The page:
Rubber: The Achilles Heel of Industrialization

Editor’s note: large sections of this article are inspired by Without Rubber, the Machines Stop by Stop Fossil Fuels. Deep Green Resistance does not endorse their organization or their analysis but it’s worth reading.

by Liam Campbell

It’s easy to take rubber for granted. Without it, most of the world’s vehicles would literally grind to a halt, airplanes would eventually be grounded, and most of the world’s industrial factories would cease to be profitable. When someone mentions rubber people think of tires, but open up a car and you’ll find a staggering number of components require the substance: seals, hoses, shock absorbers, wiring, and interiors. If you swim farther down the supply chain you’ll discover that the manufacturing factories that create vehicles also need vast quantities of rubber to operate their own machinery; the same is true of the processing plants that refine raw materials for the factories, and so on all the way down the supply chain.

About half of all rubber comes from trees, and over 90% of natural rubber comes from Asia. The three largest producers are Thailand, Indonesia, and Malaysia; these few countries account for nearly 75% of all natural rubber production.  The Americas used to be the world’s largest producer of rubber, until a highly resilient fungus called Microcyclus ulei annihilated the entire American industry.

In Never Out of Season: How Having the Food We Want When We Want It Threatens Our Food Supply and Our Future, Rob Dunn explains:

“Leaf blight will arrive in Asia at some point. How will it come? The spores of the fungus are thin and so don’t do well on extended travel, such as on boats, but they’d do fine on a plane. […] As a 2012 study4 notes, ‘The pathogen can be easily isolated from infected rubber trees…and transported undetected across borders,’ which is to say that the intentional destruction of the majority of the world’s rubber supply would be easy […] It would be easy because the trees are planted densely; because most of the plantations are relatively close together; because the trees are genetically very similar to each other. It would be easy because the trees in Malaysia have not been selected for resistance; they have been selected for productivity. Planters chose trees with lots of latex, favoring short-term benefit over long-term security.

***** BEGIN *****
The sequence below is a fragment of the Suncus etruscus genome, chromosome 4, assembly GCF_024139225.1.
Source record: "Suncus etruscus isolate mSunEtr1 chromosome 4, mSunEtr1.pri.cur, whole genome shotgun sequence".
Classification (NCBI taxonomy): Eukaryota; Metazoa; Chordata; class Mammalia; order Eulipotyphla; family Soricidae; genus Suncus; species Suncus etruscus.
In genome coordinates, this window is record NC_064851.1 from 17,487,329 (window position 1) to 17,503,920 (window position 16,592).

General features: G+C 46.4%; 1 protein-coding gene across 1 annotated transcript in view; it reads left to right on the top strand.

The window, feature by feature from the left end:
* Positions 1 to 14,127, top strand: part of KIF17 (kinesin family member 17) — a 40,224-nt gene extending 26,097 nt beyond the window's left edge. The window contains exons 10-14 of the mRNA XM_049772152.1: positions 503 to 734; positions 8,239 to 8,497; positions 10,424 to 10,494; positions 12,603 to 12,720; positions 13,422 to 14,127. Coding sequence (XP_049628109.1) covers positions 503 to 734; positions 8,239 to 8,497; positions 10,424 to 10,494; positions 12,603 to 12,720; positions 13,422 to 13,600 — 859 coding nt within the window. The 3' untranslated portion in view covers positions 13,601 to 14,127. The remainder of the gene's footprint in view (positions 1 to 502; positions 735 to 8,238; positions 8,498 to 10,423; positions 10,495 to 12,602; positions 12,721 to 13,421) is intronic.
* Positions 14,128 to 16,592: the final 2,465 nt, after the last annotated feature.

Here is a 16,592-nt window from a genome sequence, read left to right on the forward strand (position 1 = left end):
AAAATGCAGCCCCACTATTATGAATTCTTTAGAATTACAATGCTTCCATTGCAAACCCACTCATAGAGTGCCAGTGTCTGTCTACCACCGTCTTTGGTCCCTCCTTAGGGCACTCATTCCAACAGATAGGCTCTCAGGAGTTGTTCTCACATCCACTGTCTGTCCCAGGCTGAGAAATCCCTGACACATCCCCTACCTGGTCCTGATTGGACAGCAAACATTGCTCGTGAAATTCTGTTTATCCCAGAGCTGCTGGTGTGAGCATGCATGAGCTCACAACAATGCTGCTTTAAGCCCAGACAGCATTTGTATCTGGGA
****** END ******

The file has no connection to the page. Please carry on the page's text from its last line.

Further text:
Scholars express concern about whether terrorists might have the technology necessary to spread leaf blight to Asia. Do they have the specialized knowledge necessary to transport and propagate fungal spores, the specialized knowledge necessary to destroy the world’s supply of rubber? Of course they do, because all it would really take is a pocket full of infected leaves.5″

In other words, a single person could severely cripple industrial civilization by simply booking a few flights, carrying a few infected leaves, and going for a walk in among the trees. Soon after, Asia’s rubber plantations would suffer the same fate as their counterparts in the Americas, the cost of rubber would skyrocket, and industrial civilization would be dealt a crippling blow.

The other half of global rubber is derived from petroleum, but synthetic rubber remains significantly inferior to natural rubber. The increased cost and reduced availability would seriously interfere with industrial activities making personal vehicles much more expensive, hindering airlines, and likely reducing global fossil fuel use. More critically, aircraft tires and heavy industrial vehicle tires require almost 100% natural rubber, meaning those vehicles would become extremely difficult to maintain if Microcyclus ulei found its way to Asia.

We are indoctrinated to believe that individuals are powerless, and that industrialized civilization is an invincible Goliath. None of that is true. When systems become large and complex, they also become fragile due to having so many interdependent systems; this makes them susceptible to cascading failures. The stunning reality is that a determined 80-year-old grandmother could take down vast amounts of industrialized civilization by simply booking a holiday that included stops in the Americas and Asia, and collecting a few leaves along the way.

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